In the second instalment of a new series titled ‘Melwood Watch’ – last week we featured Joe Hardy – Live4Liverpool takes a look at some of the players from the Reds’ academy ranks, outlines their story so far and discusses their chances of becoming a fixed first team presence at Anfield.
The narrative of enterprising teenage right-backs emerging from Liverpool’s academy ranks to make an impression at first team level is beginning to feel like a familiar one. Three-and-a-half years ago, Jurgen Klopp gave a debut to a raw defender named Trent Alexander-Arnold, not long after his 18th birthday, in an EFL Cup clash against Tottenham. As you are more than likely aware, he has gone on to establish himself as a key presence in the Reds’ first team, making 125 appearances (two of which were in Champions League finals) and providing 34 assists, including 14 this season to make him the squad’s market leader in that respect.
Last October, there was a sense of déjà vu as Klopp gave a senior debut to an 18-year-old right-back in the Carabao Cup against north London opposition at Anfield. When Arsenal came to town, Liverpool’s starting line-up featured a new name in Neco Williams and his debut went better than Alexander-Arnold’s. The elder of the two right-backs was booked against Spurs; the younger version set up Divock Origi’s stoppage time equaliser against the Gunners.
With Williams turning 19 yesterday, let’s look at his Liverpool story to date and what lays in store for him at Anfield.
Neco Williams – the story so far at Liverpool
As mentioned above, the Welsh teenager made an instant impression on his senior Liverpool debut with that assist for Origi and it wasn’t the only plus point about his performance that night – as per WhoScored, he completed four successful dribbles and won four tackles (the most of any Reds player) against Arsenal.
Having returned to the Reds’ underage ranks and racked up two more assists in a 7-0 UEFA Youth League thrashing of Napoli, he was included in the senior squad for the triumphant Club World Cup trip to Qatar in December and started against Everton in the FA Cup just after the New Year. He kept his place in the side for the next round of the competition against Shrewsbury and his cross forced an own goal from Donald Love in the 2-2 draw away to the League One side.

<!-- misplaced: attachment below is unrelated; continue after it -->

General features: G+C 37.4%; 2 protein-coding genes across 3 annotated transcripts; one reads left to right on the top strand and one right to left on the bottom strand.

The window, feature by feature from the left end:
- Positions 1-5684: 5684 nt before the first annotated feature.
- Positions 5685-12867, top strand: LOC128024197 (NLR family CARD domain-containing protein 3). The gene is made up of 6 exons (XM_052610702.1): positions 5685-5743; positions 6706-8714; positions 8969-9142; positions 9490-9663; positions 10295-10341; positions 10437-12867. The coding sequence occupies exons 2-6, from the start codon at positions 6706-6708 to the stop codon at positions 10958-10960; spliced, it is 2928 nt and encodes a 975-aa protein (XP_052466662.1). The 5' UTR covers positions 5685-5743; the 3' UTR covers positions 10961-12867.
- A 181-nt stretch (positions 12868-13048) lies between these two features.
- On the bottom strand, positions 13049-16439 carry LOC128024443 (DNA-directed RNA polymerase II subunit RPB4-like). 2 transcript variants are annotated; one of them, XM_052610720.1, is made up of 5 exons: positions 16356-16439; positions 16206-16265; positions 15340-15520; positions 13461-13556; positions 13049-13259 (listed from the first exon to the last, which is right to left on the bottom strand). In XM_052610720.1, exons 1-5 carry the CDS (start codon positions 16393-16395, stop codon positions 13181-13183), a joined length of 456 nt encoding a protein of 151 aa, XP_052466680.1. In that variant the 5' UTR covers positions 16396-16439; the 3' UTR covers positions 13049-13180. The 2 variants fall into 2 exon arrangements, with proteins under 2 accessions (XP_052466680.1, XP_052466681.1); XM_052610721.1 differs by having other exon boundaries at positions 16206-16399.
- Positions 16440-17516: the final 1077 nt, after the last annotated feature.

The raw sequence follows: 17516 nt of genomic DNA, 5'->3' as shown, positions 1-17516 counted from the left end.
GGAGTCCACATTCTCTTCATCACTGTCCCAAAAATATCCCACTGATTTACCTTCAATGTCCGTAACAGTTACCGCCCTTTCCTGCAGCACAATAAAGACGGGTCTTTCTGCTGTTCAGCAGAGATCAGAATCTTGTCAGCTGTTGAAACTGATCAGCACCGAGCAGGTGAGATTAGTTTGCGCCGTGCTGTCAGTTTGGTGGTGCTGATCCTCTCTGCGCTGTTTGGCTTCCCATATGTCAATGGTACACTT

Williams was again in the team for the replay against the Shrews and again claimed an assist as his diagonal ball from deep was headed by Ro-Shaun Williams into his own net for the game’s only goal. A fourth successive FA Cup start against Chelsea did not go quite as well as the Reds lost 2-0 at Stamford Bridge, although his performance on the night drew praise from many Liverpool fans.
Although he is awaiting a Premier League debut, he has made the bench seven times this season, so he is firmly in Klopp’s plans. Indeed, his tally of three assists from five games is an early sign that he could be just as effective an attacking right-back outlet as Alexander-Arnold, while he has the best assists-per-minutes tally of any player at Liverpool this season, setting up one goal for every 150 minutes played.
What does the future hold for Neco Williams at Liverpool?
Aside from Williams, Nathaniel Clyne is the only other natural right-back alternative to Alexander-Arnold at Liverpool and the ex-Southampton man has been out of action all season due to a cruciate ligament injury in July. Also, the 29-year-old has been linked with a possible exit in the summer, with Turkish media outlet Posta claiming [via Sport Witness] that Besiktas are hoping to sign him.
If that transaction occurs, it should open the door for the Welsh teenager to firmly become Alexander-Arnold’s main understudy in Klopp’s first team squad. He recently received the backing of Evening Standard journalist David Lynch, who told Anfield Watch: “Klopp has huge faith in the crop of youngsters who train regularly at Melwood and I genuinely believe they are capable of playing a role next season. Williams should be considered Trent Alexander-Arnold’s direct back-up rather than James Milner.”
It seems likely that Williams would only receive piecemeal game-time next season due to Alexander-Arnold’s firm grip on the right-back position but, if the 21-year-old were (heaven forbid) to suffer a long-term injury like Clyne has done, his younger backup might be thrown into the fray to carve out a regular place in the team, just like the West Derby native has managed. The early signs are that Williams would not be fazed by such a prospect.
Liverpool fans, do you expect Williams to become Alexander-Arnold’s main alternative next season? Can you see the 19-year-old having as big an impact at Anfield as the England right-back? Comment below with your views!